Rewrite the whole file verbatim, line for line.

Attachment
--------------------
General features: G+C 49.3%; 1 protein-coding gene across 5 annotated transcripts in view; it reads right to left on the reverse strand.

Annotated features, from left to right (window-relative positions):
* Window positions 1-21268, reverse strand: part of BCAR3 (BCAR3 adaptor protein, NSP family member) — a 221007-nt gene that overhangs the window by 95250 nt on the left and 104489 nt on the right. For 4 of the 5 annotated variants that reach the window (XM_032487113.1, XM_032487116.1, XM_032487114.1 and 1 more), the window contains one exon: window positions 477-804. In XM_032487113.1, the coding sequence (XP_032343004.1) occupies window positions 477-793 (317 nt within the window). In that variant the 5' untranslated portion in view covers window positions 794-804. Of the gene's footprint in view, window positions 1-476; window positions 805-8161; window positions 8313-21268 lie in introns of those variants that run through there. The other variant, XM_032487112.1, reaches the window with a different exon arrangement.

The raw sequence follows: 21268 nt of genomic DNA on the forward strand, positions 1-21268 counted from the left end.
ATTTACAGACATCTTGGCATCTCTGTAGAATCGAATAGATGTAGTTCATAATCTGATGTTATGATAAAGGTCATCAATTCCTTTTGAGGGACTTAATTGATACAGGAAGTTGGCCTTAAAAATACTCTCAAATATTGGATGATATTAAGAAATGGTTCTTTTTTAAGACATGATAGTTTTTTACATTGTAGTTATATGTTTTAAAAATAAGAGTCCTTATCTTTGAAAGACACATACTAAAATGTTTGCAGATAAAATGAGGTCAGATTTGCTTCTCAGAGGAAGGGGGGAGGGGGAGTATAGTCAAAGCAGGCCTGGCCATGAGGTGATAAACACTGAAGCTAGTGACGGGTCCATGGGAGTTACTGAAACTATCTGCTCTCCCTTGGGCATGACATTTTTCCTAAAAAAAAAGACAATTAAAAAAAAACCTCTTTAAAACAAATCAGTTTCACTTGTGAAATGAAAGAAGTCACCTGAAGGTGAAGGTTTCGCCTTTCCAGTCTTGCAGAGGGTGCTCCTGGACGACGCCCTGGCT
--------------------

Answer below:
General features: G+C 49.3%; 1 protein-coding gene across 5 annotated transcripts in view; it reads right to left on the reverse strand.

Annotated features, from left to right (window-relative positions):
* Window positions 1-21268, reverse strand: part of BCAR3 (BCAR3 adaptor protein, NSP family member) — a 221007-nt gene that overhangs the window by 95250 nt on the left and 104489 nt on the right. For 4 of the 5 annotated variants that reach the window (XM_032487113.1, XM_032487116.1, XM_032487114.1 and 1 more), the window contains one exon: window positions 477-804. In XM_032487113.1, the coding sequence (XP_032343004.1) occupies window positions 477-793 (317 nt within the window). In that variant the 5' untranslated portion in view covers window positions 794-804. Of the gene's footprint in view, window positions 1-476; window positions 805-8161; window positions 8313-21268 lie in introns of those variants that run through there. The other variant, XM_032487112.1, reaches the window with a different exon arrangement.

The raw sequence follows: 21268 nt of genomic DNA on the forward strand, positions 1-21268 counted from the left end.
ATTTACAGACATCTTGGCATCTCTGTAGAATCGAATAGATGTAGTTCATAATCTGATGTTATGATAAAGGTCATCAATTCCTTTTGAGGGACTTAATTGATACAGGAAGTTGGCCTTAAAAATACTCTCAAATATTGGATGATATTAAGAAATGGTTCTTTTTTAAGACATGATAGTTTTTTACATTGTAGTTATATGTTTTAAAAATAAGAGTCCTTATCTTTGAAAGACACATACTAAAATGTTTGCAGATAAAATGAGGTCAGATTTGCTTCTCAGAGGAAGGGGGGAGGGGGAGTATAGTCAAAGCAGGCCTGGCCATGAGGTGATAAACACTGAAGCTAGTGACGGGTCCATGGGAGTTACTGAAACTATCTGCTCTCCCTTGGGCATGACATTTTTCCTAAAAAAAAAGACAATTAAAAAAAAACCTCTTTAAAACAAATCAGTTTCACTTGTGAAATGAAAGAAGTCACCTGAAGGTGAAGGTTTCGCCTTTCCAGTCTTGCAGAGGGTGCTCCTGGACGACGCCCTGGCT